As the citizens of Great Britain sizzled the equity markets were lukewarm on Tuesday, the FTSE 100 hardly mustering any movement at all, despite quite a lot of macro news. The latest UK inflation data released on Tuesday reported a year on year pickup in inflation for June by 0.5%. The retail price index rose by 1.6%, again slightly higher than expected. This higher than anticipated rise in inflation led to a small jump in the value of sterling, as it may have further reduced the risk of the Bank of England raising interest rates next month. However, this news appeared to have little impact on the UK gilt market as yields barely moved on the day. Later today we will see the latest employment rate and average earnings.
The International Monetary Fund released their latest estimates for economic growth “adjusted” for Brexit. They now forecast the UK economy will grow at 1.3% next year as opposed to previously forecast 2.1%. How they can possibly make such sweeping changes in such a few weeks is hard to fathom, will they be right? Time will tell but history tells you economists rarely correctly predict economic growth a quarter ahead let alone a year. The IMF added that they saw some positive signs for the global economy in the first half of the year but Brexit has “put a spanner in the works”. At times it feels that half the problem for the global economy presently is bodies like the IMF going round telling everyone it will be worse than expected, leading to a risk they can end up fulfilling their own prophecy. Brexit has not yet happened, could well not happen, and even if it does it is already beginning to feel that the consequences are being exaggerated.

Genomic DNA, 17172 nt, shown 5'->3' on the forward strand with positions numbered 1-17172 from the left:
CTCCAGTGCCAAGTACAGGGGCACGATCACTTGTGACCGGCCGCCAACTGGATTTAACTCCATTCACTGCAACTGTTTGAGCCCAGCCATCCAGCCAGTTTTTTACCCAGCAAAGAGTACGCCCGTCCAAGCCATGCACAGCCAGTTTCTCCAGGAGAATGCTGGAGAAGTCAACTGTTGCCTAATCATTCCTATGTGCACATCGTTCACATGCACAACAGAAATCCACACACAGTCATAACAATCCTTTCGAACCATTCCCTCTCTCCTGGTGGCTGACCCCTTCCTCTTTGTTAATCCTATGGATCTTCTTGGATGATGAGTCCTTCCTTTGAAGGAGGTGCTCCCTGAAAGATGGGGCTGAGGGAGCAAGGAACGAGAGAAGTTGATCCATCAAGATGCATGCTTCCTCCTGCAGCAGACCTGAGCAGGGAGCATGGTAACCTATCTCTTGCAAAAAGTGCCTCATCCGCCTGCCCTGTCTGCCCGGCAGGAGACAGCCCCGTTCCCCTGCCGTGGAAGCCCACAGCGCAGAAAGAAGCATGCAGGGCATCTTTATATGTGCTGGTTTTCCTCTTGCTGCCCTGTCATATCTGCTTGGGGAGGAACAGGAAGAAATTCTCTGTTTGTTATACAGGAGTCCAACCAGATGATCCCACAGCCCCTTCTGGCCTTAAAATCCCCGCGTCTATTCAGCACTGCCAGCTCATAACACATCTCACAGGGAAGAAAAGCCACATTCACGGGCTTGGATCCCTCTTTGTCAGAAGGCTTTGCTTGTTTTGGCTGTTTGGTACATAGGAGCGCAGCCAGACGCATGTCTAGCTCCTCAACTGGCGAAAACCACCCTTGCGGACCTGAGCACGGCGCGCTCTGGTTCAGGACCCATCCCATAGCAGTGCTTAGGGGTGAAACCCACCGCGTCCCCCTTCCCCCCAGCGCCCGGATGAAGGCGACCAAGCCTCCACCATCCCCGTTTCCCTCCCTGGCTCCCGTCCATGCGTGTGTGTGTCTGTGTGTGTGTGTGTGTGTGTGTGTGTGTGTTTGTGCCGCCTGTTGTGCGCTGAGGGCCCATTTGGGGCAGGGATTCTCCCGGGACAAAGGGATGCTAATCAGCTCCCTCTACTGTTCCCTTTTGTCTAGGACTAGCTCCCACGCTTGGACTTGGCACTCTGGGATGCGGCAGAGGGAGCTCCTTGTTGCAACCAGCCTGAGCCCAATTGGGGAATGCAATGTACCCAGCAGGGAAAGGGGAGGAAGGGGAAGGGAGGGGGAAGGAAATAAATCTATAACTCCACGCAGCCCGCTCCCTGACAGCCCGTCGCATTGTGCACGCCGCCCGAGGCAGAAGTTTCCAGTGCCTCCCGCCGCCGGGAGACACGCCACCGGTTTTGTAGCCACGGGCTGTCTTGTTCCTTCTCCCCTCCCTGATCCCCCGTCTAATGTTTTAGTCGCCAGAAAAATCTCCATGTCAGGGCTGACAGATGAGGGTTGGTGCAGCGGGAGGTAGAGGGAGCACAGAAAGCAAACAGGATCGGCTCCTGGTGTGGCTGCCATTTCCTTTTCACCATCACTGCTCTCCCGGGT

It is true the bond market and equity markets are telling you different things, yields at all-time lows and equities in the US at all-time highs. As both have risen together maybe one day both will fall together. In the meantime, according to the latest Merrill Lynch fund manager survey, fund managers are even more prepared for day the market corrects itself. Cash held by fund managers has risen for another month, and is now at its highest level since 2001. Fund managers remain convinced growth remains low; inflation expectations are at a four-month low. For the first time in four years’ fund managers are marginally underweight equities in their portfolios.
Merrill Lynch believes this negative fund manager sentiment bodes well for equity prices in the coming weeks. What it does also mean that should an external shock come, for example the Federal Reserve unexpectedly raising interest rates next week, and should equity markets fall recovery could be just as swift as fund managers may look to use any weakness as chance to re-balance the books.